The doctor did little to ease my fears. With many generalizations and rules of thumb, but no sure formulas or guarantees, the repeated words, "Every woman is different," did little to calm my anxieties.

Little did I know, this was just the tip of the iceberg. We weren't out of the hospital with the awkward wheelchair and carseat before someone was recommending that we homeschool. Again, an admirable venture for those who are called to it. But at the time, it only added to my anxiety. How could I possibly do it all right?!! As we loaded the baby into our 1994 Toyota Camry with the Mercedes emblem on the front hood, the humor of our little life wasn't so funny any more. We couldn't just eat cold cereal for dinner any more. We were parents. There were rules to this game. And if we were lucky, there might be a formula we could plug her into and watch a good outcome pop out on the other side of the equal sign.

It was up to us to decide her health, education, character formation, how many siblings she would have, what she would eat, how she would sleep, where we would live, if she would throw tantrums or not...the weight of it all was mind-boggling, especially for a sleep-deprived couple.

Peace was far from us. Both spiritual and physical.

I had heard Proverbs 22:6 growing up but it took on new meaning as I became a parent: train up a child in the way he should go and when he is old, he will not depart from it.

In some ways, this comforted me. If we could only train this little puking, pooping, cooing, sweet unpredictable bundle in "the way she should go," well, then, all our prayers would be answered. It was a guarantee, right?!! Here was the formula we were looking for!

In other ways, this verse brought me great distress. If Gil and I did not train her up in the way she should go, we were going to have a spiritual rebel on our hand, right? Isn't that what the verse was saying? She would rebel, walk away from the Lord, because we did not train her up in the way she should go.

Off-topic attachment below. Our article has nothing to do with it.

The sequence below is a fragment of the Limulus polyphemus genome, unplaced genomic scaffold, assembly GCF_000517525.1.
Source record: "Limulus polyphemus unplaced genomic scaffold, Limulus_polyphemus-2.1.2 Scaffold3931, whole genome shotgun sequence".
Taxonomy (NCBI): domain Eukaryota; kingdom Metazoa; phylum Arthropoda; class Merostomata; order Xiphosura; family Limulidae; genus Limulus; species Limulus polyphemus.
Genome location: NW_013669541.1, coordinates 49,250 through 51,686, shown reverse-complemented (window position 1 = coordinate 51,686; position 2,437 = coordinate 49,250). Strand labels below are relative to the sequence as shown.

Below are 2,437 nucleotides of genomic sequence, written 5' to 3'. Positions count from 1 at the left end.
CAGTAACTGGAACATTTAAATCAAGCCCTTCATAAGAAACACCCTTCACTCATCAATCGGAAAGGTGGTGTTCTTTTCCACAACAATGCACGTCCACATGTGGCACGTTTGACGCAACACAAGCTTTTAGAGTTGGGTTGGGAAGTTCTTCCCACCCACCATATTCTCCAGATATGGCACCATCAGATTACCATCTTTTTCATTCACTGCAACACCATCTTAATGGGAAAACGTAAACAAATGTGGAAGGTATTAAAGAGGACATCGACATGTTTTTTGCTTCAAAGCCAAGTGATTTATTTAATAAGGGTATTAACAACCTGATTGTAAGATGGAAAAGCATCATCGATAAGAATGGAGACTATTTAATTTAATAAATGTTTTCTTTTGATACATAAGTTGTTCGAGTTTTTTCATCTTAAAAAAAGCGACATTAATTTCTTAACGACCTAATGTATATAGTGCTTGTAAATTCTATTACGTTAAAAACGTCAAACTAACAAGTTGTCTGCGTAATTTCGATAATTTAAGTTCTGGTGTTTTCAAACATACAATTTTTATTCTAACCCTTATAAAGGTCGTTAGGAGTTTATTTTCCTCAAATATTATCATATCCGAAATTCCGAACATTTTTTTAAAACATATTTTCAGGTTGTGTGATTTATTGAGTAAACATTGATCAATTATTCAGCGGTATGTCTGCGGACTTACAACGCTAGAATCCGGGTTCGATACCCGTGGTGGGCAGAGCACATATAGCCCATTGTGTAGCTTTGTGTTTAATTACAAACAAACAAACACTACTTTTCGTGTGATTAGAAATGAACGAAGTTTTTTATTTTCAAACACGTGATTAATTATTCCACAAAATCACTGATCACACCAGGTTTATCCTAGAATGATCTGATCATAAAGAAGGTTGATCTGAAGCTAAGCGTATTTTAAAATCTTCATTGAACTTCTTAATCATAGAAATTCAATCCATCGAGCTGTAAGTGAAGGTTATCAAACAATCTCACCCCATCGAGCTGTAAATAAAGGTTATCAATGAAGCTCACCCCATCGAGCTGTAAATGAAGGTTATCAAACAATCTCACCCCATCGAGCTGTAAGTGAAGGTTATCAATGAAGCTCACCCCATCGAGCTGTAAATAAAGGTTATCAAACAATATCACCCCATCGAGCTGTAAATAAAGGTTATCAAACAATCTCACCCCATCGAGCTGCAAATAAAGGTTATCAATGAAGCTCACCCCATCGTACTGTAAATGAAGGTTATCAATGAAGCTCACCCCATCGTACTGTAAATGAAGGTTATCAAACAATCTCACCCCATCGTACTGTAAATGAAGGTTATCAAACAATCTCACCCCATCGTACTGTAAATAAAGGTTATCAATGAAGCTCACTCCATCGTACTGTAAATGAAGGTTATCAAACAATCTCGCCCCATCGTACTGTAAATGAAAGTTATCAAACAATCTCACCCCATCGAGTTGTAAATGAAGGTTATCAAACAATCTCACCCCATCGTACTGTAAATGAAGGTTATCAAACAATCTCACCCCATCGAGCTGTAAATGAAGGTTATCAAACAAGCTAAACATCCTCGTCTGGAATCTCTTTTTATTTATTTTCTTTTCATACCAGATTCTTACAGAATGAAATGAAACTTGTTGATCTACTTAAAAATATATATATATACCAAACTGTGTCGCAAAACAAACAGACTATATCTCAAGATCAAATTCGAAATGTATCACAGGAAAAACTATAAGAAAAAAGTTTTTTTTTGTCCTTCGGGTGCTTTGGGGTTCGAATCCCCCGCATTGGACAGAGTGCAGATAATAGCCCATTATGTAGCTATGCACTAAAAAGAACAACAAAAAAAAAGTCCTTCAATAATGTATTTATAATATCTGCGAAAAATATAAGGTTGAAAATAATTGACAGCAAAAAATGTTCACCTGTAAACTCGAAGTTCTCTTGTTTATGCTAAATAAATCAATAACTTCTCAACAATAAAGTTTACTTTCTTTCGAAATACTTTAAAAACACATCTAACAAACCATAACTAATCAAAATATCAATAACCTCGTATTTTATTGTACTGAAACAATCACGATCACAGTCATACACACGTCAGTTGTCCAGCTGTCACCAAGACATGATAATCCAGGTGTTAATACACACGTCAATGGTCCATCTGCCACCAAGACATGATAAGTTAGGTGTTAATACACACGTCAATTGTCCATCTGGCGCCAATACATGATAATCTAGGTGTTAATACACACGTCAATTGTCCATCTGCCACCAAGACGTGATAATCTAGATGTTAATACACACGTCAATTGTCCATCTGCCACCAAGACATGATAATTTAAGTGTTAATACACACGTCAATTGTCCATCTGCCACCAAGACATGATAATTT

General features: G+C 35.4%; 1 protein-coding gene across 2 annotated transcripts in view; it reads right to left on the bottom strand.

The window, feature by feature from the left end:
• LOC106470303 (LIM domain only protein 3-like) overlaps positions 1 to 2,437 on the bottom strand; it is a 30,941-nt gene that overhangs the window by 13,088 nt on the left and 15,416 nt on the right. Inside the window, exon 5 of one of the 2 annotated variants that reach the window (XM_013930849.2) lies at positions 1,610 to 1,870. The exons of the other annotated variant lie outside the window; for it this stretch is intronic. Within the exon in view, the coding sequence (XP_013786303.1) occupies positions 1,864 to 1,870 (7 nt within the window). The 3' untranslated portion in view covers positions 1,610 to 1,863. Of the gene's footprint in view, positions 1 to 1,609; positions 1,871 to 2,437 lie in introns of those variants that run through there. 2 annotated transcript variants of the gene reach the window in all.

Suddenly, all of those moments when I inwardly rolled my eyes at somebody who had a passion for their issue (when those issues were not areas I was passionate about) were moments I needed to retrieve, find the right answer, and shove it down Punkin's throat with the all-organic rice cereal.

And then, of course, the floaty phrase "the way she should go" did very little to calm my anxieties. What was the way she should go????!!! All those grocery store ambushes came rushing back to haunt me...
  • Did successful moms breastfeed or formula-feed?! Oh the dilemma!
  • Did successful moms homeschool or private school or public school?! Oh the sheer terror of making a mistake!
  • Never mind a Bradley method. What do you do with a tantrum?! Did successful moms spank or give time outs or have some other amazingly creative trick up their sleeve?
The truth of the matter is, I believed a big lie: that there are "successful" parents that produce "successful" children, who love God and never rebel. The worst part, I believe, about this lie is that it immediately dismisses the otherwise useful wisdom of great parents simply because they did not have great results. In other words, loving, faithful parents whose children rebelled were somehow faulty in their parenting, and therefore, their advice wasn't as valuable. Unless they wanted to admit what they did wrong. Of course, I was far too good of a Christian to admit this in words, but I was definitely thinking it. I apologize if you were one of those mothers. Because I'm one now, too. I'm not a "successful" parent. If success is producing born again Christian children, I can claim no success. Only God does this work, not me. And even then, it's really up to our children to make those daily choices to abide in Him.

It was here, in a surrendered place of giving up on "doing our kids right," that I entered REST. I don't understand it all completely, I feel like I'm at the very beginning of a long growth process (duh.). But Proverbs 22:6 has brought up a crossroads for me. For that reason, I'm very thankful for an otherwise bothersome verse. It brought out a lot of hidden pride in my own life. (for details, see the paragraph above.)

Now, I have four options in looking at this verse, train up a child in the way he should go and when he is old, he will not depart from it.
  1. All successful parents will produce God-fearing, born-again children. Conversely, all unsuccessful parents will produce rebellious, non-Christian children.